HOW TO PROTECT YOUR FINANCES DURING A DIVORCE
May 29, 2016
3 COMMON DIVORCE MISTAKES TO AVOID
May 29, 2016

TIPS TO “DIVORCE-PROOF” YOUR BUSINESS

Owning a business can strain on your finances and your marriage. In fact, many business owners find it difficult to maintain a business and a marriage. If you and your spouse own a business together and are considering a divorce, you probably have a lot of questions about asset division. Only an attorney can shed light on the unique legal circumstances surrounding your case, but there are many ways to protect your rights and your business at any stage in the divorce process.

PROTECT YOUR RIGHTS AS A BUSINESS OWNER

  1. Get a prenuptial or postnuptial agreement. In short, a prenuptial / postnuptial agreement is a written statement between spouses that determines what will happen to their financial assets in the event of a divorce. Pre and postnuptial agreements are unpopular among many couples, but they are one of the best ways safeguard the future of your finances in the event of a divorce.
  2. Don’t mix business and personal finances. Keep your business finances and your personal finances completely separate. This means you should never borrow from your household bank account to cover business expenses and vice versa. It is also important to maintain efficient and accurate financial records of each account.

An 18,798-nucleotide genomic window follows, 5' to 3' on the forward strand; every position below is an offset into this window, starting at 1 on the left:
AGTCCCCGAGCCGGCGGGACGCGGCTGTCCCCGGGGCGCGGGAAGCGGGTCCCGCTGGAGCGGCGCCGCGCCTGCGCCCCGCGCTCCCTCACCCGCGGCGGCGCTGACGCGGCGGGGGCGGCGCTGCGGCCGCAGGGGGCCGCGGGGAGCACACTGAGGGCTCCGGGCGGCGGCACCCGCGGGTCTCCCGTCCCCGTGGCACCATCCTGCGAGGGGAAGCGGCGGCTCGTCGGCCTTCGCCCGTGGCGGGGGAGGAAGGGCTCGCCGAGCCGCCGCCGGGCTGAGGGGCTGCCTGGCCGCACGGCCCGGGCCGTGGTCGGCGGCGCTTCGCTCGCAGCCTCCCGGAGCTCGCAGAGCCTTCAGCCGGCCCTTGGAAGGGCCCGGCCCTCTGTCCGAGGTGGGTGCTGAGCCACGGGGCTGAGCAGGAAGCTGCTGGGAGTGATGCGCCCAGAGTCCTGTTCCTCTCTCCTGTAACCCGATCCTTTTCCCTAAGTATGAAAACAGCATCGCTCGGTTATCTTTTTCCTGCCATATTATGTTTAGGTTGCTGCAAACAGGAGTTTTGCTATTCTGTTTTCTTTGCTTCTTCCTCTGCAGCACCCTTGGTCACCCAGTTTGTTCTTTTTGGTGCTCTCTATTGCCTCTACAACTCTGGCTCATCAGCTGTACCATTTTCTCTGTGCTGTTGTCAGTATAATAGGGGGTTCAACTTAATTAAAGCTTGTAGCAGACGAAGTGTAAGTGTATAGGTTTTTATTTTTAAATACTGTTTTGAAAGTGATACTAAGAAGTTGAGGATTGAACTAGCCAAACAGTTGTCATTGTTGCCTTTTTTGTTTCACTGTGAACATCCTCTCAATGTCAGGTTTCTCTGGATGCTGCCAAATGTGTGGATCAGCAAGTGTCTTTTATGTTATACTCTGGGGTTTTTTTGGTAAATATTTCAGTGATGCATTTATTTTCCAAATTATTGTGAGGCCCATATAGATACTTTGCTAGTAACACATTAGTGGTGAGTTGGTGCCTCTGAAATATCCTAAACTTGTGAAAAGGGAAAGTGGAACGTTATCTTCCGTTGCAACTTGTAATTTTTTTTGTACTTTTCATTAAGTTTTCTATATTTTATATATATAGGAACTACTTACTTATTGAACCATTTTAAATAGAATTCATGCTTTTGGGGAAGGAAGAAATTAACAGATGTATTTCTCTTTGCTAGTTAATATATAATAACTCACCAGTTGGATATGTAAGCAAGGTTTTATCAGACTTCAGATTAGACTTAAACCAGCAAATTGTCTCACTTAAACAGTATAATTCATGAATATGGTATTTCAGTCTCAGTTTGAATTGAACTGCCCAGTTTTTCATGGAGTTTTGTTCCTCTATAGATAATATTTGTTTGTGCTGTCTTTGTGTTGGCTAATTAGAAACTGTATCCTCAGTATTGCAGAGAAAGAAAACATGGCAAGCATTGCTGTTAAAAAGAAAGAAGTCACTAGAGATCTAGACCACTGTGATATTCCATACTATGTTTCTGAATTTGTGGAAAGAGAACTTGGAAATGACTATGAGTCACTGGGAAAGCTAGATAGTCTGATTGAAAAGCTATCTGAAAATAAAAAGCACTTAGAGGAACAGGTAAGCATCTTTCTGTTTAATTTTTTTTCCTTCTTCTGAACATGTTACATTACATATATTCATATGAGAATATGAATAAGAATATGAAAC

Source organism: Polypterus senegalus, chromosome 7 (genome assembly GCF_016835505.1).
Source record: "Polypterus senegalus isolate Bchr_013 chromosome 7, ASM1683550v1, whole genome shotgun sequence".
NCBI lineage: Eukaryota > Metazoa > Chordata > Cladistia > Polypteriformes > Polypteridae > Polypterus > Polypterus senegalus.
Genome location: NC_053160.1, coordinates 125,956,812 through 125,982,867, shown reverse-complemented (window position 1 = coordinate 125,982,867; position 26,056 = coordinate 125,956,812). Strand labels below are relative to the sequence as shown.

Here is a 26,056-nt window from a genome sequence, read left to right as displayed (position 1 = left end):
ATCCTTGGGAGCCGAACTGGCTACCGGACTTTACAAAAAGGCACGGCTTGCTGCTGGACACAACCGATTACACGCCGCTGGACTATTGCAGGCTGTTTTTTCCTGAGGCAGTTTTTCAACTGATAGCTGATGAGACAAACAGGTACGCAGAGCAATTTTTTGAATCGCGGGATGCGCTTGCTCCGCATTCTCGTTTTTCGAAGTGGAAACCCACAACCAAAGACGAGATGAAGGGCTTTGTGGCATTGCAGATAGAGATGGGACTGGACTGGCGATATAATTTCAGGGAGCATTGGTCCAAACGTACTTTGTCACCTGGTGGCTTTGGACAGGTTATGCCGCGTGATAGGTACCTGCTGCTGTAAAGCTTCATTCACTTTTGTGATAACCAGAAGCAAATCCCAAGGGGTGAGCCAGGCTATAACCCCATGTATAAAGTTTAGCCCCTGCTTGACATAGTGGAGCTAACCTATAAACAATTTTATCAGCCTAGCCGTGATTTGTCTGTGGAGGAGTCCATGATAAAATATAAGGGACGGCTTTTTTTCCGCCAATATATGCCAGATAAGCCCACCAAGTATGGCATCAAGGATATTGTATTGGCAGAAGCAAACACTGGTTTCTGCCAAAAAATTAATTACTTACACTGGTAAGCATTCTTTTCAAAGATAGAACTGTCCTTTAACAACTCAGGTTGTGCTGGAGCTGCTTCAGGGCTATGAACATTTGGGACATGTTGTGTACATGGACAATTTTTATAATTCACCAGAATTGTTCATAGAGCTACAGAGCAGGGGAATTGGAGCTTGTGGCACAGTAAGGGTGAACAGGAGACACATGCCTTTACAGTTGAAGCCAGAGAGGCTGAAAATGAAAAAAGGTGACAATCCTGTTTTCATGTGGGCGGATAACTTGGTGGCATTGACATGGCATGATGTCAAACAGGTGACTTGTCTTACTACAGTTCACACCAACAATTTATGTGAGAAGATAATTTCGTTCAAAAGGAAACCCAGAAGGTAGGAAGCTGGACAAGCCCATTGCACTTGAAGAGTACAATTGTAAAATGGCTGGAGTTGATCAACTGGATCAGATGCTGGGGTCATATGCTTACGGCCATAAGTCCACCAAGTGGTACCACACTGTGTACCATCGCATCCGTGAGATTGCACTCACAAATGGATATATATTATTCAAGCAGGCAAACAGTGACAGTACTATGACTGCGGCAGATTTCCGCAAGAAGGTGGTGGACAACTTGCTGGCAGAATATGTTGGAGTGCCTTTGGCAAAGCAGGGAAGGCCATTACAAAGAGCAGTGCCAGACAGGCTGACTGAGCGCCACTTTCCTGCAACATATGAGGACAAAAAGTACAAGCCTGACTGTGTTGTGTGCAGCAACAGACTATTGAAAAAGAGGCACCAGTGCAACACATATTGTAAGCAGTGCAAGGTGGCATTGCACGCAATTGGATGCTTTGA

3. Use a fair valuation professional. To get an accurate representation of your business’ value, use a court-appointed, neutral valuation professional to review your business. If you are uncertain as to the accuracy of the valuation, speak to an attorney about contesting the valuation and seeking a more realistic estimate.

MORE ABOUT PROPERTY DIVISION AND YOUR RIGHTS

Missouri is an equitable distribution state. In other words, the state strives to divide your property in a way that is impartial and fair – not necessarily equal. The court determines what is fair and takes a variety of factors into consideration when making this decision, including:

  • You and your spouse’s economic situation after the divorce
  • The value of your business and its predicted continuing value
  • Whether the business increased in value during the marriage
  • Whether you or your spouse will have custody of your children
  • You and your spouse’s contributions to the business’ success

For more information about divorce, protecting your business, and your legal rights, speak with a St. Louis family law attorney from The Buxner Law Firm today.

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